2015 Top Recruiting Classes
by Mike McMahon/Staff Writer
The 2015 recruiting class might not have a freshman Hobey Baker winner in it like 2014, but that doesn’t mean there isn’t some quality talent entering college hockey this season.
That said, recruiting is like throwing darts at a wall, hoping you hit on the right players. Especially with players committing at a younger and younger age. Projecting recruits is much of the same.
Four years from now, here’s how we think we’ll look back on college hockey’s best recruiting classes of 2015:
1. Boston College (Hockey East)
Top of the Class: F Jeremy Bracco (2015 TOR 2nd)
Where to begin? The Eagles add a large class (9 players) and it already includes four NHL Draft picks.
Jeremy Bracco is the most exciting. A second-round pick of the Toronto Maple Leafs this past summer, Bracco set a new all-time assists record for the U.S. National Team Development Program (64) and is third all-time in points scored for the program, behind only Phil Kessel and Patrick Kane. Along the way, Bracco has won gold medals with Team USA at just about every turn. He’s skilled and he’s seasoned.
Colin White is also in this class. He was a first-round pick of the Ottawa Senators in June and also comes from the NTDP. He didn’t have the numbers Bracco did, but most scouts say he moved up in the NHL Draft for his ability to be the best player in all three zones. He’s the rare 200-foot player that NHL teams crave, and it should make him a threat immediately in Hockey East.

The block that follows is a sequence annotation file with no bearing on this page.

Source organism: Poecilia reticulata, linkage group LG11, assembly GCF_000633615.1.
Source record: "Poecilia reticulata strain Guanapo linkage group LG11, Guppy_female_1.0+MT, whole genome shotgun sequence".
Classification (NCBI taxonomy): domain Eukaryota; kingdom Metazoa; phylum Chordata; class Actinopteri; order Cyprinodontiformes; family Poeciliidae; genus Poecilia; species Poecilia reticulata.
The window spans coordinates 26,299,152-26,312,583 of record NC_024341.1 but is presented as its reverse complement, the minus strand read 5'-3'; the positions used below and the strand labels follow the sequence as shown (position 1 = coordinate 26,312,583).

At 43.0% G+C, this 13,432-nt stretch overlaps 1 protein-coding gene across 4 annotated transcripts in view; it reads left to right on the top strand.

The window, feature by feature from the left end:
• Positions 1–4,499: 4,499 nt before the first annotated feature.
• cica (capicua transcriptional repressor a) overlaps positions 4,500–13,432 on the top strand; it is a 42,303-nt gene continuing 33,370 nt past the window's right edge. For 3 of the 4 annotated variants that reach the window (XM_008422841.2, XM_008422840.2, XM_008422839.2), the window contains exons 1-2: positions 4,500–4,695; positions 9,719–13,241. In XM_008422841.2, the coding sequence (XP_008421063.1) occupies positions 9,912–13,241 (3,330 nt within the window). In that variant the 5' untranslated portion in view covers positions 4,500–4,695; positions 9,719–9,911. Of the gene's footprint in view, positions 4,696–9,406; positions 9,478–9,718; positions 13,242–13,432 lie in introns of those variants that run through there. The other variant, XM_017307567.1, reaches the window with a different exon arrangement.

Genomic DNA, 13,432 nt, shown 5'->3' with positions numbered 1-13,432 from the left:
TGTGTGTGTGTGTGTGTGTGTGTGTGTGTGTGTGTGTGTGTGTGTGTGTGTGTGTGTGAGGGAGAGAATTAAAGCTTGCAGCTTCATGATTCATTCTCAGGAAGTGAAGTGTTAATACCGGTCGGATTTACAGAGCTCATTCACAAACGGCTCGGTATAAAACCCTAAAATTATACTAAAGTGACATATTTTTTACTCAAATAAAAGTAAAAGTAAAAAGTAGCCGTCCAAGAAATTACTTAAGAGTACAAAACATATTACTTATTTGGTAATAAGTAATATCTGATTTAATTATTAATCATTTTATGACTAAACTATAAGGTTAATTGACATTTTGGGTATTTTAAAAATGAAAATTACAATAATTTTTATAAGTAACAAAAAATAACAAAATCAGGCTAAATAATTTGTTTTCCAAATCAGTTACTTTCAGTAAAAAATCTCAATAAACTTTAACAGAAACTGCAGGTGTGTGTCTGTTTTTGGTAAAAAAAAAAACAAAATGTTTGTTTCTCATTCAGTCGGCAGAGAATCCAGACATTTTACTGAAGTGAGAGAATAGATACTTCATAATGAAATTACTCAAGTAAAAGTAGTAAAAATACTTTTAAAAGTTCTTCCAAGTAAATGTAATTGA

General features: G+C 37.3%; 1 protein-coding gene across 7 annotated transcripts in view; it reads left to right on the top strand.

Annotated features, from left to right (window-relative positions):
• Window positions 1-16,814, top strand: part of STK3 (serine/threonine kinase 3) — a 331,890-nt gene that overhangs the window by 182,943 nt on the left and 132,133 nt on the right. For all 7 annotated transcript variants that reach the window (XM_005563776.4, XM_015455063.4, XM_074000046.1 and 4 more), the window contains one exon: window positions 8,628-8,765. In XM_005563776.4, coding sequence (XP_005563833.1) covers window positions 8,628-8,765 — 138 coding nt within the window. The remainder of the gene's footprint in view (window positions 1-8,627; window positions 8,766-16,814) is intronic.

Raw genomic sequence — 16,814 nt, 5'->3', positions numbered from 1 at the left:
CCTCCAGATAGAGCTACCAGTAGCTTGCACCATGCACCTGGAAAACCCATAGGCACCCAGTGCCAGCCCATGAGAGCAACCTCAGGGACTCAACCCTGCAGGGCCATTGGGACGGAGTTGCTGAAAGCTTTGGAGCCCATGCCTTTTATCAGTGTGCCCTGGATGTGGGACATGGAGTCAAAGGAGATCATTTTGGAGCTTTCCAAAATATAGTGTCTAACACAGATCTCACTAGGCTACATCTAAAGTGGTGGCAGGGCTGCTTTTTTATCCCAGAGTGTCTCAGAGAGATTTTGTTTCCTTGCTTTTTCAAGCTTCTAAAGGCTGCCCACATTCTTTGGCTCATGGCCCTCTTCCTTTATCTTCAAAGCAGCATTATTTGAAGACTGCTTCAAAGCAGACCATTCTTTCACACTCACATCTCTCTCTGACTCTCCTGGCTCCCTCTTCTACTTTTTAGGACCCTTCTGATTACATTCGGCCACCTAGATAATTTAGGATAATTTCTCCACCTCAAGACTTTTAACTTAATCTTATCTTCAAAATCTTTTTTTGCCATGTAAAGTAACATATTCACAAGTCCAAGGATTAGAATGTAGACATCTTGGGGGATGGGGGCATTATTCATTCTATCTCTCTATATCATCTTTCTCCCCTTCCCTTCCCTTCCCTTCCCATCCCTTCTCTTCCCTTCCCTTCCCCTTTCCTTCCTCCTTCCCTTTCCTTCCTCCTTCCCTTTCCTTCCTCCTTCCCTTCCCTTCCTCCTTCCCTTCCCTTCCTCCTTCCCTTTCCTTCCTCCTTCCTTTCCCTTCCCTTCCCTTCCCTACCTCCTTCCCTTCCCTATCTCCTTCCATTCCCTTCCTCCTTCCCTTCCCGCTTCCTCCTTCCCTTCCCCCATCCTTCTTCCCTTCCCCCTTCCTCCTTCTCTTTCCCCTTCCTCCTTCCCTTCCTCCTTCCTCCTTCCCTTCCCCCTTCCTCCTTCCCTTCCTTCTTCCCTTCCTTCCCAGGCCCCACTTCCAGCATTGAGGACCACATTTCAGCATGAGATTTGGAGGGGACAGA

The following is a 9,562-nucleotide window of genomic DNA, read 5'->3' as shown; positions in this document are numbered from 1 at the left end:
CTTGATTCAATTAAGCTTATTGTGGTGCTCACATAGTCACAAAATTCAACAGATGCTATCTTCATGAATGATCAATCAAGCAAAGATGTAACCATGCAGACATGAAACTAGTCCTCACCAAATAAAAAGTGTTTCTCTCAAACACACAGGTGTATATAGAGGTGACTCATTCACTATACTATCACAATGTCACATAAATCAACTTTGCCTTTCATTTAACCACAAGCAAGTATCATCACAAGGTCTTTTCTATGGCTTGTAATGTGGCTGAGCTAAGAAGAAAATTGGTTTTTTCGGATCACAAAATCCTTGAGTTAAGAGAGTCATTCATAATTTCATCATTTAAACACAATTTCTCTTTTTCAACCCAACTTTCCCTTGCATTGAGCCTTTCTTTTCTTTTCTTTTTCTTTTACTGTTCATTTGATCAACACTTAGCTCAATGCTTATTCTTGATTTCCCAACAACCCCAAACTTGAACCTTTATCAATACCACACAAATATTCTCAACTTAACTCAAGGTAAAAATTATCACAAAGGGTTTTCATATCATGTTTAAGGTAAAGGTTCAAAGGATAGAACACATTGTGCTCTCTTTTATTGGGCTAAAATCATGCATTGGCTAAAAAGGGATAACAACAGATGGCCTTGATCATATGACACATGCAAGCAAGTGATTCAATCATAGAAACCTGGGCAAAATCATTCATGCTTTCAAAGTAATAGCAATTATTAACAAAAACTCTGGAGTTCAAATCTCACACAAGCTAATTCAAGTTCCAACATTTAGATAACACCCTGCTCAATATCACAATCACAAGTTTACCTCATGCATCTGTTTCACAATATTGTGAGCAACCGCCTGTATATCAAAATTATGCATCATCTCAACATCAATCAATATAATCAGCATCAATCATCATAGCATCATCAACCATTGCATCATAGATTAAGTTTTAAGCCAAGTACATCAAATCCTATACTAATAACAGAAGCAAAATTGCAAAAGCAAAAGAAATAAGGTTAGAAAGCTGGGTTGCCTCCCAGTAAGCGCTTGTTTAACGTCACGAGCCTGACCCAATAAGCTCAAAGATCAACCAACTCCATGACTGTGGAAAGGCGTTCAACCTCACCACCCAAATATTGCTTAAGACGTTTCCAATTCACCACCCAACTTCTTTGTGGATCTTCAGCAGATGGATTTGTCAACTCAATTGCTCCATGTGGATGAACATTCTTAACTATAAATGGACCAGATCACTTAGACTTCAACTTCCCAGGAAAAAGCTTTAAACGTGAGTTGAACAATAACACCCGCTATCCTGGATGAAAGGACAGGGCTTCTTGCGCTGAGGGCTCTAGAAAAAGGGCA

Another top-end forward is Miles Wood. A fourth-round pick of the New Jersey Devils two years ago (2013), Wood took an non-traditional path to college hockey. He played for his high school, his parents didn’t ship him away to junior hockey at 15 years old. Wood is hopefully trailblazing by both being drafted and earning a scholarship at BC. He also made the World Junior team last season.
On the back end the Eagles add Casey Fitzgerald, the brother of forward Ryan Fitzgerald, who is mobile and has good range, often times playing bigger than his 5-foot-11 measurement. JD Dudek is another drafted talent the Eagles add and goaltender Chris Birdsall could see action right away if Thatcher Demko misses time after hip surgery; he was one of the best goalies in the USHL last season.
2. North Dakota (NCHC)
Top of the Class: F Brock Boeser (2015 VAN 1st)